CMS Project General FAQs
What does distributed mean?
It is a method where authorized employees within divisions and/or departments have access to view and/or enter information directly into CMS.
What is being implemented from CMS?
CMS is implementing the following applications: Human Resources, Finance, and Campus Solutions. For additional information regarding modules being implemented, refer to the specific application.
What happens after ‘go-live’?
Ongoing training sessions will be offered to employees who do not receive CMS training prior to go-live and for the employees who would like a refresher course.
What does the CMS logo mean?
Designed by Web/Portal Team designer Larry Wong, the CMS logo represents supporting different people from different backgrounds coming together.
What is CMS?
CMS or “Common Management System” is a CSU system-wide initiative that seeks to replace legacy administrative software on each of the 23 CSU campuses. More information on the CSU System-wide CMS project can be seen at the CMS internal Web site at: http://cms.calstate.edu/
What is Oracle/PeopleSoft?
Oracle/PeopleSoft is an ERP (Enterprise Resource Planning) Software Vendor which provides a large suite of integrated software applications that manages data and communications for human resources, finance, and student systems.
Who is responsible for overseeing the CMS project at our campus?
Amir Dabirian, CITO, is the CMS Project Executive Sponsor and Robert Palmer, VP of Student Affairs, is the chair of the CMS Steering Committee on our campus. Effective March 2006, Chris Manriquez was appointed the CMS Project Director.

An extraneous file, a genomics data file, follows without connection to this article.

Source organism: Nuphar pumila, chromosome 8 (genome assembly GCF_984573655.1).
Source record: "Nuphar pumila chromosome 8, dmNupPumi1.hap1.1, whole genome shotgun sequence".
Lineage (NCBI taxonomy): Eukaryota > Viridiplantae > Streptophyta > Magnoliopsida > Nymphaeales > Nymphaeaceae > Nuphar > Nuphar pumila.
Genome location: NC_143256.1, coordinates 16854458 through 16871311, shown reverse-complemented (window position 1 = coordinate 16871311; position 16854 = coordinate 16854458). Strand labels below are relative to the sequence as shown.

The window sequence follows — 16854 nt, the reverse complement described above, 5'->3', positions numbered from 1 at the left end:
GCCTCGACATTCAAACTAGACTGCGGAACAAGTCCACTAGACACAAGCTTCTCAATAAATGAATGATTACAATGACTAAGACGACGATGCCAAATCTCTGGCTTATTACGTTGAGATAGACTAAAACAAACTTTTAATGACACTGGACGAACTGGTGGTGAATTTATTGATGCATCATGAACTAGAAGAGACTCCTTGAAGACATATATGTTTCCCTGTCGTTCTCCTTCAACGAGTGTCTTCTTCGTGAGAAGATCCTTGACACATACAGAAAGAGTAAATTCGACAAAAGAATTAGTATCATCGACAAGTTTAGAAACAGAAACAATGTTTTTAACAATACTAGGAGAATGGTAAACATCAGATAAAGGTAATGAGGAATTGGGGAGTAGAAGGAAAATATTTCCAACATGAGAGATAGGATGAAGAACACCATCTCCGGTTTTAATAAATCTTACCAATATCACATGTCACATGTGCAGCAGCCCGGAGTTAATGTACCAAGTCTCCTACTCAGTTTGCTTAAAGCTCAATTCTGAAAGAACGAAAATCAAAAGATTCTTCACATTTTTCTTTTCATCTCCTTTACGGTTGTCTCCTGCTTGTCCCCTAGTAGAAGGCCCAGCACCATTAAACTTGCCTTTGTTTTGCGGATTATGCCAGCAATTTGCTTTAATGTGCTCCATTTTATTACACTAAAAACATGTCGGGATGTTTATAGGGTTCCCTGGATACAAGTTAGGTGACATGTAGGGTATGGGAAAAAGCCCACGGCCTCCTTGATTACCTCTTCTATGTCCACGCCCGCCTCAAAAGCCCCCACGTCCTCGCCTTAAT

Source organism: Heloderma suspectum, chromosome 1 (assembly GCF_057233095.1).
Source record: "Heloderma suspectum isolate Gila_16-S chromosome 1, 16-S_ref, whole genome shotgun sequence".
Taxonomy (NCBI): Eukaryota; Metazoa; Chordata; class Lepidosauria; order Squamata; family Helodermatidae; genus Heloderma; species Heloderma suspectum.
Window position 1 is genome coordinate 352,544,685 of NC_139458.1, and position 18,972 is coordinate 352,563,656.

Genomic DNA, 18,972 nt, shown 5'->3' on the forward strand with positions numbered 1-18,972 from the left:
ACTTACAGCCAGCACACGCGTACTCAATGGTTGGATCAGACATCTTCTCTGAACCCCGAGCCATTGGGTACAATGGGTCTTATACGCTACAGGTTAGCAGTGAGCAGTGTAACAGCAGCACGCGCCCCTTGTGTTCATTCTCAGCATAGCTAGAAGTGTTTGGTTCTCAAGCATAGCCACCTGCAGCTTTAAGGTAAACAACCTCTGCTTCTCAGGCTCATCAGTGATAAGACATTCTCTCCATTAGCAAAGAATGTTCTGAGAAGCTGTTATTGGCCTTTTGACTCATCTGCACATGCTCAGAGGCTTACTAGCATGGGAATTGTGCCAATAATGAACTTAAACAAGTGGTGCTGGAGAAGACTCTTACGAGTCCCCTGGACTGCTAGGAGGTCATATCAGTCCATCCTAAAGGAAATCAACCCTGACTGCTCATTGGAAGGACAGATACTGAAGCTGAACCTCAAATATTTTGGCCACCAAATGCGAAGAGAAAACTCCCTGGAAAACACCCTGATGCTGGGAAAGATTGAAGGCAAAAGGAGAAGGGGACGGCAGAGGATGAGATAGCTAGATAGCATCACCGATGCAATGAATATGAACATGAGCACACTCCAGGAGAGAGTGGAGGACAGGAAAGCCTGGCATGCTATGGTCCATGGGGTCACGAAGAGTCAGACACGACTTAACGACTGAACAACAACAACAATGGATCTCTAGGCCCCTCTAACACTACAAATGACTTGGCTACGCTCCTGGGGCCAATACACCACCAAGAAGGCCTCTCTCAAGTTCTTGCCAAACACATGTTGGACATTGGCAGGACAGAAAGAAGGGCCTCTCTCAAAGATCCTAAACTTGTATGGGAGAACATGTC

What are the goals of CMS?
By 2008, all CSU campuses will:
- Perform administrative functions with a common set of administrative best practices.
- Support administrative functions with a shared common integrated application software.
- Support the administrative software in shared service centers.
How will this project affect me?
Because the software applications are designed to integrate almost every HR, Financial, and Student operation, few will be “untouched” by CMS. One of the great benefits of CMS is the “self-service” capabilities simplifying nearly all personnel, payroll, and benefit-related administrative tasks, saving time and effort for everyone in the University community. As an individual employee, CMS will give you simple, quick access to the information that directly affects you.
What does CMS offer that we don’t already have in our systems?
CMS is a leader in the development of state-of-the-art Human Resources, Financial and Student administrative systems. With their latest web-based version, our faculty, staff and other key stakeholders will have ready access to systems and processes through an efficient browser-based interface. The installation of CMS will enable the campus to serve all our internal and external customers better. It will also provide us with accurate, timely information ensuring sound business recommendations and decisions.
How does the CMS project team communicate with the rest of the community?
Project updates and information on progress will be published on this website and through various campus meetings and presentations. If information cannot be found on the website, or if immediate clarification is required, please email CMSproject@fullerton.edu.
What benefits can we expect from CMS?
While the upcoming fit-gap analysis for Finance and Campus Solutions will provide extensive information about benefits of the CMS project to our campus, there are a number of benefits that already have become evident. For details, please refer to the FAQ’s from the specific application (HR, Finance, Campus Solutions).
Where can I find the latest Chancellor’s Office Campus Deployment Timeline information?